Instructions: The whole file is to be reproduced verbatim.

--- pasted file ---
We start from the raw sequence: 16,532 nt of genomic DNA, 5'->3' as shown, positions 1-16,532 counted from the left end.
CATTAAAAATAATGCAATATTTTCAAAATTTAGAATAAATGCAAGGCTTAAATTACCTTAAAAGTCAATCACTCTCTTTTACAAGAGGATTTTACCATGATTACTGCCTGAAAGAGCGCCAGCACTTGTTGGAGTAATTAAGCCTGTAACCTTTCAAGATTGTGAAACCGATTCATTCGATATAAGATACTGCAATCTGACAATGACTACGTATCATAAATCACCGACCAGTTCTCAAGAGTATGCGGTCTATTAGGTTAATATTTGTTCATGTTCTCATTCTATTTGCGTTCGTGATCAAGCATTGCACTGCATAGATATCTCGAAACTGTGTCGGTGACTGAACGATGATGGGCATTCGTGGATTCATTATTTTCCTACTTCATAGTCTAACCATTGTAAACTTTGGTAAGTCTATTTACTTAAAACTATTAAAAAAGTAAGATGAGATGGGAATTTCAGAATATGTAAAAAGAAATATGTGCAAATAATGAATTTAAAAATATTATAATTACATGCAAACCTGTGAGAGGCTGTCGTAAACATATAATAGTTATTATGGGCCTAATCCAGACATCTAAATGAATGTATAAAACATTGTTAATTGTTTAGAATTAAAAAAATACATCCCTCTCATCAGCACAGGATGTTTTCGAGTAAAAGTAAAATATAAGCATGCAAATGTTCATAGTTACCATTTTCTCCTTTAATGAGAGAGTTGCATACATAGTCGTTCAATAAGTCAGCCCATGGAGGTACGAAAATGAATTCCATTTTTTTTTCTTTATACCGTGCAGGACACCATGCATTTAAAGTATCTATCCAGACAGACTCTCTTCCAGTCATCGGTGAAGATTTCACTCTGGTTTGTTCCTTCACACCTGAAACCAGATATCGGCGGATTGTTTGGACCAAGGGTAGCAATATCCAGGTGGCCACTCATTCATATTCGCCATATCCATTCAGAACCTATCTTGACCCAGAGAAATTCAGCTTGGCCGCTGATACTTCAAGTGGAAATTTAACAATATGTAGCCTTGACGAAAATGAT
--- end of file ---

We start from the raw sequence: 16,532 nt of genomic DNA, 5'->3' as shown, positions 1-16,532 counted from the left end.
CATTAAAAATAATGCAATATTTTCAAAATTTAGAATAAATGCAAGGCTTAAATTACCTTAAAAGTCAATCACTCTCTTTTACAAGAGGATTTTACCATGATTACTGCCTGAAAGAGCGCCAGCACTTGTTGGAGTAATTAAGCCTGTAACCTTTCAAGATTGTGAAACCGATTCATTCGATATAAGATACTGCAATCTGACAATGACTACGTATCATAAATCACCGACCAGTTCTCAAGAGTATGCGGTCTATTAGGTTAATATTTGTTCATGTTCTCATTCTATTTGCGTTCGTGATCAAGCATTGCACTGCATAGATATCTCGAAACTGTGTCGGTGACTGAACGATGATGGGCATTCGTGGATTCATTATTTTCCTACTTCATAGTCTAACCATTGTAAACTTTGGTAAGTCTATTTACTTAAAACTATTAAAAAAGTAAGATGAGATGGGAATTTCAGAATATGTAAAAAGAAATATGTGCAAATAATGAATTTAAAAATATTATAATTACATGCAAACCTGTGAGAGGCTGTCGTAAACATATAATAGTTATTATGGGCCTAATCCAGACATCTAAATGAATGTATAAAACATTGTTAATTGTTTAGAATTAAAAAAATACATCCCTCTCATCAGCACAGGATGTTTTCGAGTAAAAGTAAAATATAAGCATGCAAATGTTCATAGTTACCATTTTCTCCTTTAATGAGAGAGTTGCATACATAGTCGTTCAATAAGTCAGCCCATGGAGGTACGAAAATGAATTCCATTTTTTTTTCTTTATACCGTGCAGGACACCATGCATTTAAAGTATCTATCCAGACAGACTCTCTTCCAGTCATCGGTGAAGATTTCACTCTGGTTTGTTCCTTCACACCTGAAACCAGATATCGGCGGATTGTTTGGACCAAGGGTAGCAATATCCAGGTGGCCACTCATTCATATTCGCCATATCCATTCAGAACCTATCTTGACCCAGAGAAATTCAGCTTGGCCGCTGATACTTCAAGTGGAAATTTAACAATATGTAGCCTTGACGAAAATGAT